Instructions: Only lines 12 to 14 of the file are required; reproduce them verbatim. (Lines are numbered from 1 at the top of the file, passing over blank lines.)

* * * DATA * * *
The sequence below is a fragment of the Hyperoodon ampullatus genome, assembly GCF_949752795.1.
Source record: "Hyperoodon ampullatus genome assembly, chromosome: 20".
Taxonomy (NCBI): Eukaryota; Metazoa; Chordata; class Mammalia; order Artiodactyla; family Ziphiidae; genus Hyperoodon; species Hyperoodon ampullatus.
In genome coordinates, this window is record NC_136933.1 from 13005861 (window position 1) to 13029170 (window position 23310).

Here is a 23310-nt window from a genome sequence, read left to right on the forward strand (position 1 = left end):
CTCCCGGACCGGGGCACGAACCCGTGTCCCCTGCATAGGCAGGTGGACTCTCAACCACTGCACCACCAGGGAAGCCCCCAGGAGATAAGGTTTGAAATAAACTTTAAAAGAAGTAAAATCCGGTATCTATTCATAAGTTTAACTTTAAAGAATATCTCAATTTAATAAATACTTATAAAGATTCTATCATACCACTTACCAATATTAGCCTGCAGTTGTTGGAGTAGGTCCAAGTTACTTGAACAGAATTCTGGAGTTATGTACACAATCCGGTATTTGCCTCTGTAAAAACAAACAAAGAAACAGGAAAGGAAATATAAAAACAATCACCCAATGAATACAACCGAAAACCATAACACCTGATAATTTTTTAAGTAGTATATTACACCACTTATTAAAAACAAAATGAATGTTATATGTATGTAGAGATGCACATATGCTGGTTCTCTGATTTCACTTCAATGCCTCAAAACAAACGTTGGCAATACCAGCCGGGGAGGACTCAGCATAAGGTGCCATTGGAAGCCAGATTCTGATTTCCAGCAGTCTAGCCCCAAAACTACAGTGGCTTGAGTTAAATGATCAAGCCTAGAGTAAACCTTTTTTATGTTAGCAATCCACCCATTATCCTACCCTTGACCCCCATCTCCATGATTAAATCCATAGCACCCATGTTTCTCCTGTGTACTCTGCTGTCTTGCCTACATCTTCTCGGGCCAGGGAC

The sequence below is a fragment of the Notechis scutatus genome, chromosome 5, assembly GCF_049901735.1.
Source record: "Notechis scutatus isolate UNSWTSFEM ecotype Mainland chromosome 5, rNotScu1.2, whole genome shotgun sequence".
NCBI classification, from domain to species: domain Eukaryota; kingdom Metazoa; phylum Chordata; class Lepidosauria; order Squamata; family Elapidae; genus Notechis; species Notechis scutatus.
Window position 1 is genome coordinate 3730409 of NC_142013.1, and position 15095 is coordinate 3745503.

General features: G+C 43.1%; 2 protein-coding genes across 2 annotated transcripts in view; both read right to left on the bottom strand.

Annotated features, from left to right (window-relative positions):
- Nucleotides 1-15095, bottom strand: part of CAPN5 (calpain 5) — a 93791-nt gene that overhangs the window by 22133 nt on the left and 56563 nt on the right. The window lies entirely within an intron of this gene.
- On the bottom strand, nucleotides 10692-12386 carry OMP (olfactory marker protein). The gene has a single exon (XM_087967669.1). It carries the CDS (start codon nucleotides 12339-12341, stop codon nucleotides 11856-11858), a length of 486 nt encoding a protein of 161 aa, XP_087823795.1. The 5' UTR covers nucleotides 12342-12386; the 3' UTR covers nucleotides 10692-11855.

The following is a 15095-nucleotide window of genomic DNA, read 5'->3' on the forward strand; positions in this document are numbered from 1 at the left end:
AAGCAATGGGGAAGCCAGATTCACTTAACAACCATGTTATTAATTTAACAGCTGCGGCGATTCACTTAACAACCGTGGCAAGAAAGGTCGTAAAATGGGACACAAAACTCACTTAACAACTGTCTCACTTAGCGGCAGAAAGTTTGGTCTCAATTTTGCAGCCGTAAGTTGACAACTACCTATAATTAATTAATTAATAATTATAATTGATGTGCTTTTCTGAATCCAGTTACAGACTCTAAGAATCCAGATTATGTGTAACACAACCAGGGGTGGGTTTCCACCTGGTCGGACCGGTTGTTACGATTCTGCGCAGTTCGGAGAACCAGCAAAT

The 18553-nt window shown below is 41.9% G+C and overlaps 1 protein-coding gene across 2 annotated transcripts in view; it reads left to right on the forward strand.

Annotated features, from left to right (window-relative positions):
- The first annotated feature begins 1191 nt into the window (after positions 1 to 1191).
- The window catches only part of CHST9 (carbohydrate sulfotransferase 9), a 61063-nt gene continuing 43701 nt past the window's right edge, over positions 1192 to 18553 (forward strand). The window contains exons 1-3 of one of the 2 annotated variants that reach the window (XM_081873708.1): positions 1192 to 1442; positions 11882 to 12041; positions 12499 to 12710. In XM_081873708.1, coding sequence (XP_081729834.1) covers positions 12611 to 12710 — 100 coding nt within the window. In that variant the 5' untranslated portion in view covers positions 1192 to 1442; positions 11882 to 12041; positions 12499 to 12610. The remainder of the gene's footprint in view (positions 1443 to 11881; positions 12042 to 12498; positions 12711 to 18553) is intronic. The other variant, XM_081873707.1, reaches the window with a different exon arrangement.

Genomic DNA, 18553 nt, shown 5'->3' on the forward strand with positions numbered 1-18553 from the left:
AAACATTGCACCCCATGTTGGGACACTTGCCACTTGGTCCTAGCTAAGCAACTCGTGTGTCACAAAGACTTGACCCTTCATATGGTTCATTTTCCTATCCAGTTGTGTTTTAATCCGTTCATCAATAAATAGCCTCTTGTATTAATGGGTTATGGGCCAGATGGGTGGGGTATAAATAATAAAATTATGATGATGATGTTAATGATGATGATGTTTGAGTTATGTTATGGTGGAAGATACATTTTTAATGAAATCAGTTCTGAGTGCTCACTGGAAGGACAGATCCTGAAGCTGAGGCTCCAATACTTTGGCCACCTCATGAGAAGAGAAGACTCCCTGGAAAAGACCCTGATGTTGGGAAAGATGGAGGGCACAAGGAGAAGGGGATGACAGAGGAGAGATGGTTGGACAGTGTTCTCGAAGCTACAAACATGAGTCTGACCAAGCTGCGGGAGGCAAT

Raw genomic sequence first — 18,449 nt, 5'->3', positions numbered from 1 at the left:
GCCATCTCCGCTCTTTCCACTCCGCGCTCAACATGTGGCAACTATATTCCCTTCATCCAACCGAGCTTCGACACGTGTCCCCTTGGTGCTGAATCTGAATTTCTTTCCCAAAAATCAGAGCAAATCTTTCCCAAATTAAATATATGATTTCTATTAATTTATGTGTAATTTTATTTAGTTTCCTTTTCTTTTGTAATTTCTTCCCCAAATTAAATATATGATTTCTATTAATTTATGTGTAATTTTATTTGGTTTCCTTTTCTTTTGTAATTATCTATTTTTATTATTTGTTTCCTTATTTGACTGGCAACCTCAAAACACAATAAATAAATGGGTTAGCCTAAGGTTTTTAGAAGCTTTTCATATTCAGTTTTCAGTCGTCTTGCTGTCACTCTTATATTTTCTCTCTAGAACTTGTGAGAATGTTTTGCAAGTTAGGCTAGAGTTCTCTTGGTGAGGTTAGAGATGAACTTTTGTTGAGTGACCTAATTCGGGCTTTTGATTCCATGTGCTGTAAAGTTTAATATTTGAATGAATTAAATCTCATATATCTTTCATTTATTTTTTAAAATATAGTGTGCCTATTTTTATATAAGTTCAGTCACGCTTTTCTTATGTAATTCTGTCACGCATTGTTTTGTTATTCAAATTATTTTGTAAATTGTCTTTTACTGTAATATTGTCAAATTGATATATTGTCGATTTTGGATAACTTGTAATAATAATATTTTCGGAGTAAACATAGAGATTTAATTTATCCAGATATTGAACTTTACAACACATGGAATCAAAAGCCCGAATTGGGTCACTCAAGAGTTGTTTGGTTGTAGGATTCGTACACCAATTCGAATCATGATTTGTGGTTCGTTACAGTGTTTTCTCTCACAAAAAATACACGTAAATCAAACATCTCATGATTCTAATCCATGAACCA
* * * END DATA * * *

Annotated features, from left to right (window-relative positions):
- Nucleotides 1-15095, bottom strand: part of CAPN5 (calpain 5) — a 93791-nt gene that overhangs the window by 22133 nt on the left and 56563 nt on the right. The window lies entirely within an intron of this gene.
- On the bottom strand, nucleotides 10692-12386 carry OMP (olfactory marker protein). The gene has a single exon (XM_087967669.1). It carries the CDS (start codon nucleotides 12339-12341, stop codon nucleotides 11856-11858), a length of 486 nt encoding a protein of 161 aa, XP_087823795.1. The 5' UTR covers nucleotides 12342-12386; the 3' UTR covers nucleotides 10692-11855.